Step One: Make dinner. Find cooking pot, scoop up about 2 cups of water from the creek. Throw in a couple small handfuls of dehydrated garden vegetables, such as carrots, peppers, green beans and zucchini. Boil vigorously for several minutes, until vegetables plump up and soften. Water-borne cooties ought to be killed by all the boiling. Turn off heat. Dump in a package of instant mashed potatoes. Stir. Open a packet of tuna and stir in. Cover and wait.
Step Two: Grab camera to snap photos of wildfire torching across meadow from camp.
Step Three: Collect pot of potatoes, radio, and camp chair. Walk out on big silver log, establish camp chair, sit.
Step Four: Enjoy potatoes and candlelight, while flapping hand with the spoon at errant mosquitos. Listen for your name being called on the radio. Scrape pot clean.
Step Five: Wash pot. Take one more set of weather observations. Notice bats fluttering in dusk, and little trout exuberantly flipping at the surface of the creek. Go to bed, because the lightning starts at 1:30 a.m. and you will need all the sleep you can get.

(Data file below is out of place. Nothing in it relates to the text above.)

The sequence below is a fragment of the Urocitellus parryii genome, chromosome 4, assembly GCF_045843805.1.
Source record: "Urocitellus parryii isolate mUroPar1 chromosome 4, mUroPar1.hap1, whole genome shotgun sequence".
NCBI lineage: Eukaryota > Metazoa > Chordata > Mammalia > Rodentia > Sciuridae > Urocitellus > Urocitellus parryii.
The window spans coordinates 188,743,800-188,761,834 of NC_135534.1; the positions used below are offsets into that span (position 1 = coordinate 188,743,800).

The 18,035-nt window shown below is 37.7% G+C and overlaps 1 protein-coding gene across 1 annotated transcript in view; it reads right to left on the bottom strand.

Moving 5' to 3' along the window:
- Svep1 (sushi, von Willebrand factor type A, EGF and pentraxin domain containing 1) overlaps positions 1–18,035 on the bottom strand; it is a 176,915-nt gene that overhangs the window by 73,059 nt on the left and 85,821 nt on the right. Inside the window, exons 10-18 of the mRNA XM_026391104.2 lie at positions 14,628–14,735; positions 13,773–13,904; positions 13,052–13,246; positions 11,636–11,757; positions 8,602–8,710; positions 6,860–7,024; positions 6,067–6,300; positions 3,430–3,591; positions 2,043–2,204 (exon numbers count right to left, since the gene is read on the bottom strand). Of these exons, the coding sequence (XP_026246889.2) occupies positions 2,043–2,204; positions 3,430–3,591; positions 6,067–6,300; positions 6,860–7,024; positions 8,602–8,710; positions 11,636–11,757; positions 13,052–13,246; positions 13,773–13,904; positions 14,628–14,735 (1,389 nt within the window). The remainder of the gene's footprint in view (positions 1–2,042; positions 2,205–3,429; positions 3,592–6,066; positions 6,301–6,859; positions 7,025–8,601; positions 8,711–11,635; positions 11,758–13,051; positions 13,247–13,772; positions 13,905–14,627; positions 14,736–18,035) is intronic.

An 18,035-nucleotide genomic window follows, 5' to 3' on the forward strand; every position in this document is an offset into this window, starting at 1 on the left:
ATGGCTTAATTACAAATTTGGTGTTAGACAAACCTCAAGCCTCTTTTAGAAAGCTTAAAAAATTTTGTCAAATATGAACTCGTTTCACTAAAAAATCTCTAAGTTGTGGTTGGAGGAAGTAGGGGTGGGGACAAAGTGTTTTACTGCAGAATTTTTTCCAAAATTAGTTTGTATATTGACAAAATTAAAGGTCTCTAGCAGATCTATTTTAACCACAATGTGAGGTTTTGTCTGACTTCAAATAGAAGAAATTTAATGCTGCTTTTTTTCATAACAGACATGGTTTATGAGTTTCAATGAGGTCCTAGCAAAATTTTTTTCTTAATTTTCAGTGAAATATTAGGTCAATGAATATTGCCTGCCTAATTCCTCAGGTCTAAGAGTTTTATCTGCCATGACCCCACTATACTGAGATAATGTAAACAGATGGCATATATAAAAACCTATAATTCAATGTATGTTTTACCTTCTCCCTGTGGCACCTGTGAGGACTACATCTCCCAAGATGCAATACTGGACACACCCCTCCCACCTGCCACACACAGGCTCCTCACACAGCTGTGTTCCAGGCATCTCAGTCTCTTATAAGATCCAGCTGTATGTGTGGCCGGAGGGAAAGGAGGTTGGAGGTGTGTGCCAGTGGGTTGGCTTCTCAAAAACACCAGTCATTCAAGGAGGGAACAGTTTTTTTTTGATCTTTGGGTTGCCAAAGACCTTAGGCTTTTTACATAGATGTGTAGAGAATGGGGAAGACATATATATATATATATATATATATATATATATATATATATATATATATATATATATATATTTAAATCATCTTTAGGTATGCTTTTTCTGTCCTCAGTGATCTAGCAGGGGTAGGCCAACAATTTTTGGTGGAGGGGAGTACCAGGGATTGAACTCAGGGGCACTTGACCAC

One thought on “Fire Observer’s Candlelight Dinner”
A little lonesome… but a little lonesome is a beautiful thing to me.
Reading this reminds me of the beautiful spring brook at the base of my little Howling Mountain, where the woods have never (to my knowledge) been cut… this brook is choked with emerald green watercress, but the thought of possible Giardia cooties scares me off it, pretty much. Once in awhile, I’ll take a little and wash it in salt water.
I have seen rarest of the rare warblers there.